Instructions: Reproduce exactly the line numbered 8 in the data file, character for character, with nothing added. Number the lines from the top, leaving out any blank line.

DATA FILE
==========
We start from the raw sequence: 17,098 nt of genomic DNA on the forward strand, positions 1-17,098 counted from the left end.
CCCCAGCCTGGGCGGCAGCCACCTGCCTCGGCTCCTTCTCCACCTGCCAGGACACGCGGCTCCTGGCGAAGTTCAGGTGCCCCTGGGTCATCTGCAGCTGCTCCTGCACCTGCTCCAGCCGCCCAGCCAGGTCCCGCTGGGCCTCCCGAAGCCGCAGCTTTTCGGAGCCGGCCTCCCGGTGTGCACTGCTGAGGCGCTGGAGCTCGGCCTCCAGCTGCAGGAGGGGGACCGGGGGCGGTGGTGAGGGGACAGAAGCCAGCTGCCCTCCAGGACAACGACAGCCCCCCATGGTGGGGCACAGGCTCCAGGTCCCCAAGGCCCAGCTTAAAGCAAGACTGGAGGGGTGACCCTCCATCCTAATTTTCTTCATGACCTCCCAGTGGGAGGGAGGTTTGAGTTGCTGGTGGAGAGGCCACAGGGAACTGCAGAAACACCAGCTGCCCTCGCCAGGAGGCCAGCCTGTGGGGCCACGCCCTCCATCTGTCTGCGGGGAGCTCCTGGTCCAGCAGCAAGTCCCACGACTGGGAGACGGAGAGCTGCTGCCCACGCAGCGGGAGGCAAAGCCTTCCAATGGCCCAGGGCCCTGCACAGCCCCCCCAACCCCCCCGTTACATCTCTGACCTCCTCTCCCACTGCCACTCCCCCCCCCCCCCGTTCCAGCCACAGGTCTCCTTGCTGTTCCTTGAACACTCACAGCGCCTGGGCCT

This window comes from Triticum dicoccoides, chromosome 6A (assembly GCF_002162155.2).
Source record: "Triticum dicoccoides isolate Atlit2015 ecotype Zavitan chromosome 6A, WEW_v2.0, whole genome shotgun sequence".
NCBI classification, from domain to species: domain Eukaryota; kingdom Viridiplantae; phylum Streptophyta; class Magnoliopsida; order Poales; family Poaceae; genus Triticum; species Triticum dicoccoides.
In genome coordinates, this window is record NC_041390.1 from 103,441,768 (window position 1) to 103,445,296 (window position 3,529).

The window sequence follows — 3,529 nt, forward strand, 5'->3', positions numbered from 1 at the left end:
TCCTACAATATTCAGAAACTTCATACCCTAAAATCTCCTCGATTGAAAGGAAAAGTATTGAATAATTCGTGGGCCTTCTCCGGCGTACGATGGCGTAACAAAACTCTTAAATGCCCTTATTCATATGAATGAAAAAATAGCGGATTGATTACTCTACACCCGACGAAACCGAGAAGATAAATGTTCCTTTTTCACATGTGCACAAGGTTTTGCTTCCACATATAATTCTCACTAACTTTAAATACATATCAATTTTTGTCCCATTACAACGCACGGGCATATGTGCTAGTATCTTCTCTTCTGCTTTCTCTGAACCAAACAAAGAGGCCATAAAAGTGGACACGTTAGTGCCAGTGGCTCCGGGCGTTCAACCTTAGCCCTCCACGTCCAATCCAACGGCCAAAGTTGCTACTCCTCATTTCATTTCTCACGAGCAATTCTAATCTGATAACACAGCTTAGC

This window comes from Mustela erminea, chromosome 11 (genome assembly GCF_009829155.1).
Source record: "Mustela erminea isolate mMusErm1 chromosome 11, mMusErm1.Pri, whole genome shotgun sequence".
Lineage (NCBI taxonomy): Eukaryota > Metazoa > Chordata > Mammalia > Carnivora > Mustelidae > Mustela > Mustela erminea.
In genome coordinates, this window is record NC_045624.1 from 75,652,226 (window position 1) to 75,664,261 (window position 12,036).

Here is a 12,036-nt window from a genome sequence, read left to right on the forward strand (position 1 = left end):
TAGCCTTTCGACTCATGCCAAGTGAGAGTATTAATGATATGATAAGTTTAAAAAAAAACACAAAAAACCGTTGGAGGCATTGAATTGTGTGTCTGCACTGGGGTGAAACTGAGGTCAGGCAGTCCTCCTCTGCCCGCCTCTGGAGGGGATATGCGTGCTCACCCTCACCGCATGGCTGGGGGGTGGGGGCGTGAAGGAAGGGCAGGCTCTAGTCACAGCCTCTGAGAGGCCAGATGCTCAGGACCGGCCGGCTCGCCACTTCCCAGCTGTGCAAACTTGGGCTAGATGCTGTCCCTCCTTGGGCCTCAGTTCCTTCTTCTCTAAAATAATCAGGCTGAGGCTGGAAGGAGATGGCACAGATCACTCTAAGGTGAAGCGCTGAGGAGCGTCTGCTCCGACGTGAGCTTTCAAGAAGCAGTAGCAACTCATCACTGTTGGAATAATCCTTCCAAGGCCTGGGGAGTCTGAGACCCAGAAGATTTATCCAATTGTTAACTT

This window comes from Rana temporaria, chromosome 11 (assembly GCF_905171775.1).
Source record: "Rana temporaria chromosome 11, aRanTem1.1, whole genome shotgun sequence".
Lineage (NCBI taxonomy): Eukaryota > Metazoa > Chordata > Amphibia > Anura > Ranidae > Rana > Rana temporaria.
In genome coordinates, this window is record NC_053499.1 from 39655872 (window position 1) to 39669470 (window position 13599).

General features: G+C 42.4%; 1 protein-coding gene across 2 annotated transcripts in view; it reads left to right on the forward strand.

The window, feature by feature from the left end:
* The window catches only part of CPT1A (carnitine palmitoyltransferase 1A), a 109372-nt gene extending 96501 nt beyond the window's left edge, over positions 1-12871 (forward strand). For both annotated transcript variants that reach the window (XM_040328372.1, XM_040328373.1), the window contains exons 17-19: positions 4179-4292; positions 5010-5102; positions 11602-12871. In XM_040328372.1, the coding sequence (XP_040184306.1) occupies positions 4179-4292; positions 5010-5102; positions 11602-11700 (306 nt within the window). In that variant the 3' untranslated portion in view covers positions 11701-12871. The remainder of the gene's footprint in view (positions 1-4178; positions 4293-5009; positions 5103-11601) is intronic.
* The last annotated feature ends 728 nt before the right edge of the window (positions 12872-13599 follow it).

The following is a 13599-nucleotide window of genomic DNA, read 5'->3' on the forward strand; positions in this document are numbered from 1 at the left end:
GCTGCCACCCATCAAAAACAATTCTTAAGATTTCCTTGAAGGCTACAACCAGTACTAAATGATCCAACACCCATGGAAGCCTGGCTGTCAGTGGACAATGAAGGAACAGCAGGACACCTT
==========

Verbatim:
TCCTACAATATTCAGAAACTTCATACCCTAAAATCTCCTCGATTGAAAGGAAAAGTATTGAATAATTCGTGGGCCTTCTCCGGCGTACGATGGCGTAACAAAACTCTTAAATGCCCTTATTCATATGAATGAAAAAATAGCGGATTGATTACTCTACACCCGACGAAACCGAGAAGATAAATGTTCCTTTTTCACATGTGCACAAGGTTTTGCTTCCACATATAATTCTCACTAACTTTAAATACATATCAATTTTTGTCCCATTACAACGCACGGGCATATGTGCTAGTATCTTCTCTTCTGCTTTCTCTGAACCAAACAAAGAGGCCATAAAAGTGGACACGTTAGTGCCAGTGGCTCCGGGCGTTCAACCTTAGCCCTCCACGTCCAATCCAACGGCCAAAGTTGCTACTCCTCATTTCATTTCTCACGAGCAATTCTAATCTGATAACACAGCTTAGC